1080p 3D Home Video Projector
Light output. The Acer H6510BD is bright. At its brightest, in fact, our test sample measured 2524 ANSI lumens with the lamp at full power. Even eco-lamp mode, with its extended lamp life, puts out 1856 lumens in Bright mode -- 74% of full power output. Bright mode's color is undersaturated and pushes blue/green, while black level suffers, but Bright mode can be useful in a room with high ambient light where those factors matter less than pure output.
Standard mode, which has a more balanced image than Bright mode, produces 1844 lumens with the lamp at full power. Standard mode's black level and shadow detail are better than Bright mode, while color shows less of a blue push though green is still overdriven.
By default, Movie mode is the projector's best film and video mode. At 1336 lumens with the lamp at full power, Movie mode has the best default white balance of any mode, though it is still several hundred degrees off from 6500K. Our final calibration for film and video used Movie mode as a starting point and measured almost exactly 1300 lumens post-calibration. In a darkened theater, that is more than enough to drive even the largest screens up to 140" diagonal and above. But the H6510BD really shines in a room with some ambient light, where that extra lumen output can help defeat ambient light and still produce a bright, satisfying picture.
While none of the pre-calibrated image modes are appropriate for large screens, you can also reduce light output by 52% by disabling BrilliantColor in the projector's Advanced menu. If you have a small screen and a light-controlled room, this can help bring the projector's brightness in line with your needs.
Contrast. The H6510BD's black level is deep enough to create a satisfying picture. However, this does not mean that it is the equal of projectors many times more expensive, which benefit from better internal light control, auto iris systems, and higher-contrast chips. Black level is comparable to other entry-level 1080p projectors. Shadow detail is well-defined, and deep shadows in the very low range are still rendered cleanly.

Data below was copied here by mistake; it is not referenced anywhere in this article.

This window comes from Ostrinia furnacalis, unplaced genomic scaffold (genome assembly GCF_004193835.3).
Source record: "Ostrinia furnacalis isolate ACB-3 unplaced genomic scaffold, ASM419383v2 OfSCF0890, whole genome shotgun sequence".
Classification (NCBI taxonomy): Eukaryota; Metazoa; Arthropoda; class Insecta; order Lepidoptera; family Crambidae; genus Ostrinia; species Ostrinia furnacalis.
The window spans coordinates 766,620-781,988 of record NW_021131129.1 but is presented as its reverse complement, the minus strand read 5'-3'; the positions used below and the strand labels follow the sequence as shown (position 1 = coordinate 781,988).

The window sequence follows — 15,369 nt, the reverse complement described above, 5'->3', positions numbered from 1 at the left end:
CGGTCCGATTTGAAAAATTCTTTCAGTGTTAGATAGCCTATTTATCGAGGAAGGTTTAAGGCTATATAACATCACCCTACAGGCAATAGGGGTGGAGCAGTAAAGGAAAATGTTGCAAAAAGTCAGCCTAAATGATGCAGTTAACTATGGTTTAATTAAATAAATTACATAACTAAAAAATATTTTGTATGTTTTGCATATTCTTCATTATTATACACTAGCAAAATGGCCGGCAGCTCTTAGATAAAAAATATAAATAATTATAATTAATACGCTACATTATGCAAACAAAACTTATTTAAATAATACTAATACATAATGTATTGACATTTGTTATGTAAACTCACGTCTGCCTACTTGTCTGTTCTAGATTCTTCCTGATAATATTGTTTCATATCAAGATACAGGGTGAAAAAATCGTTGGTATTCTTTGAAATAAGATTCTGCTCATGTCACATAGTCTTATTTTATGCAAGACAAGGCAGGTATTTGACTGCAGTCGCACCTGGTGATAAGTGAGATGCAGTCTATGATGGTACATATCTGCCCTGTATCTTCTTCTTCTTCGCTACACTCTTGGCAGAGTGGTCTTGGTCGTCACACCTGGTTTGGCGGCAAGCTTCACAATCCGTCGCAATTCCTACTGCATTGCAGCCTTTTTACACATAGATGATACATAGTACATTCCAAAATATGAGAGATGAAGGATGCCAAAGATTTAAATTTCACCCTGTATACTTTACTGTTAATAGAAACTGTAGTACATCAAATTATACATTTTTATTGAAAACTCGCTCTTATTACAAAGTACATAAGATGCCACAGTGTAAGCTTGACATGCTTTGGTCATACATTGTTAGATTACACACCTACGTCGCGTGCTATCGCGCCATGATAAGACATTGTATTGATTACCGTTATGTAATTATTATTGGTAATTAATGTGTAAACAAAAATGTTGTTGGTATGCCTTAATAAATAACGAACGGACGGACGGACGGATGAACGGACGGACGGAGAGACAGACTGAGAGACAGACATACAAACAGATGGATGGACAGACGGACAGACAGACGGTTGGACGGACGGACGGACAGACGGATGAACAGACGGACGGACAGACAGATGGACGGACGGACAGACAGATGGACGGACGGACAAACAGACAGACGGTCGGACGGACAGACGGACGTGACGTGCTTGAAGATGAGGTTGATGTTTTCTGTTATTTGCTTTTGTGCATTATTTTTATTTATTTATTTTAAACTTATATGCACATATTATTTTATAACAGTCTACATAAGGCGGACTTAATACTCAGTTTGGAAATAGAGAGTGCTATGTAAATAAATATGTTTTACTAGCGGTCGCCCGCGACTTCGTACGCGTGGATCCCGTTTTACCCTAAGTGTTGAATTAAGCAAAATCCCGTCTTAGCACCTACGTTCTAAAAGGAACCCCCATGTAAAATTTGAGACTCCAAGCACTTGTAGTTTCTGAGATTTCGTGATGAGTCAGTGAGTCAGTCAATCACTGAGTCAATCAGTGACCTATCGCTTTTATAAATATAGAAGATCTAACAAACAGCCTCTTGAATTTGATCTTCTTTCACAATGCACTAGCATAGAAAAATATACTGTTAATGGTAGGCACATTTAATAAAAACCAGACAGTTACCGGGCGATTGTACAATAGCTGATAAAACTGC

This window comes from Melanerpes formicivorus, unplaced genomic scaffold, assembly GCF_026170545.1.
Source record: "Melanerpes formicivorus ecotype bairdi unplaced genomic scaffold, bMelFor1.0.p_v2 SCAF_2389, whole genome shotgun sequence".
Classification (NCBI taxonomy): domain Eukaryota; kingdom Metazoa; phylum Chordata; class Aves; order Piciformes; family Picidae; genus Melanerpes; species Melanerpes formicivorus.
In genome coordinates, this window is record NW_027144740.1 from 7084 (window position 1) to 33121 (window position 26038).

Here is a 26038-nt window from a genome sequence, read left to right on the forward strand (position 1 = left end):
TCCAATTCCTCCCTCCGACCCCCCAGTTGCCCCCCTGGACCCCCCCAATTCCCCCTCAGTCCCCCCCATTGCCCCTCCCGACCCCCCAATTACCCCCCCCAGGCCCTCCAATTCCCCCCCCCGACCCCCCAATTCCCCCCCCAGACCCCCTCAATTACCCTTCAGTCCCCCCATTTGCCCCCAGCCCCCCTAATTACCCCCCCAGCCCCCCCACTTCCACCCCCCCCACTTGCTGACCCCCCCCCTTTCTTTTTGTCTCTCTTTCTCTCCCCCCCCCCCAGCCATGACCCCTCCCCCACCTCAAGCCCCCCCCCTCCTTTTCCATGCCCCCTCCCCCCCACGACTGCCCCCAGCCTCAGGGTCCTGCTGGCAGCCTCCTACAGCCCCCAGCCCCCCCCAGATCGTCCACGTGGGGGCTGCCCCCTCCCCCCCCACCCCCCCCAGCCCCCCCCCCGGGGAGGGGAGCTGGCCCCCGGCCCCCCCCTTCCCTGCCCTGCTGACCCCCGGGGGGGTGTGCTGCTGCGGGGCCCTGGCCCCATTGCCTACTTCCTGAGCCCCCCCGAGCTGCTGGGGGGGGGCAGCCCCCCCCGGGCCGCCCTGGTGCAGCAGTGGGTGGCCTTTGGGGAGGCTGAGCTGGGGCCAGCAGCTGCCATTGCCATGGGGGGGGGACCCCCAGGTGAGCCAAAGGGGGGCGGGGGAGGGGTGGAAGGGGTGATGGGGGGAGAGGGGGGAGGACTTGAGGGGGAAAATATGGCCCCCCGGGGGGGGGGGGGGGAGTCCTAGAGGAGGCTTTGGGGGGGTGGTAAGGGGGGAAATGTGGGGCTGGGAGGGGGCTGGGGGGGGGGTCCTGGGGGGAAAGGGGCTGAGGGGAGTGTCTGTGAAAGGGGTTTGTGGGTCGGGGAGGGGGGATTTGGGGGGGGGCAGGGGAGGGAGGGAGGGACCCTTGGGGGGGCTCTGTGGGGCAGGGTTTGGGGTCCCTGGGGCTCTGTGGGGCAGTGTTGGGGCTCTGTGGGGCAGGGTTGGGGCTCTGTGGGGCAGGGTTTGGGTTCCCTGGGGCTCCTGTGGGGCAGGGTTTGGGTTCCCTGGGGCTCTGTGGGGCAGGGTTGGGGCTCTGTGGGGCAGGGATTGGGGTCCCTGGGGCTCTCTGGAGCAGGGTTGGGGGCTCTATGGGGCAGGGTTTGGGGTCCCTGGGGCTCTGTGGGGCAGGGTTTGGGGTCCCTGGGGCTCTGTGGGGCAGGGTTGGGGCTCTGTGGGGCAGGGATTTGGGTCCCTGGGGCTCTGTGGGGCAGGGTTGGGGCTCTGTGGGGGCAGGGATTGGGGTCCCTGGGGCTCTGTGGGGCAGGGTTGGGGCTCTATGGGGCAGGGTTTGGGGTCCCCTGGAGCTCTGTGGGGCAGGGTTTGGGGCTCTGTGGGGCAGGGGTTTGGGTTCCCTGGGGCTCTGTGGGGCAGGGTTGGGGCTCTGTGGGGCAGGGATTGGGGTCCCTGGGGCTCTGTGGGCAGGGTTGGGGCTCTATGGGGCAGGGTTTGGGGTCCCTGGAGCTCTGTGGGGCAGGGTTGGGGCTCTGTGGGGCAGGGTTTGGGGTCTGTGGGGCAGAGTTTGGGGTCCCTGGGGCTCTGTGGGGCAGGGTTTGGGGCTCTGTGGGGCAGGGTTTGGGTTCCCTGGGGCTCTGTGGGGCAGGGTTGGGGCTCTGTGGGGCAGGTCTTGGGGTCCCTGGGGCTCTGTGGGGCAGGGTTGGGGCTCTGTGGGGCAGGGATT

Color. The H6510BD has three preset color temperature settings: CT1, CT2, and CT3. CT2, which is the default in Movie mode, is the most accurate of the three, but red is still under-emphasized while green is pushed. Folks who don't mind fine-tuning their projectors will want to switch to User mode and make adjustments from there.
On our test sample, the following settings produced a grayscale of roughly 6500K:
Color gamut is another story. The H6510BD's color gamut needs work in order to bring it in line with the Rec.709 standard. Unfortunately, the H6510BD's color management system uses very coarse adjustments and it can be difficult to make small adjustments.
On the subject of BrilliantColor, it is usually a good idea to disable BrilliantColor to get the most natural, most balanced image possible. However, it is difficult to calibrate the projector to 6500K across the board with BrilliantColor disabled, so some users will opt to leave it enabled.
|Review Contents:||The Viewing Experience||Key Features||Performance||Limitations|
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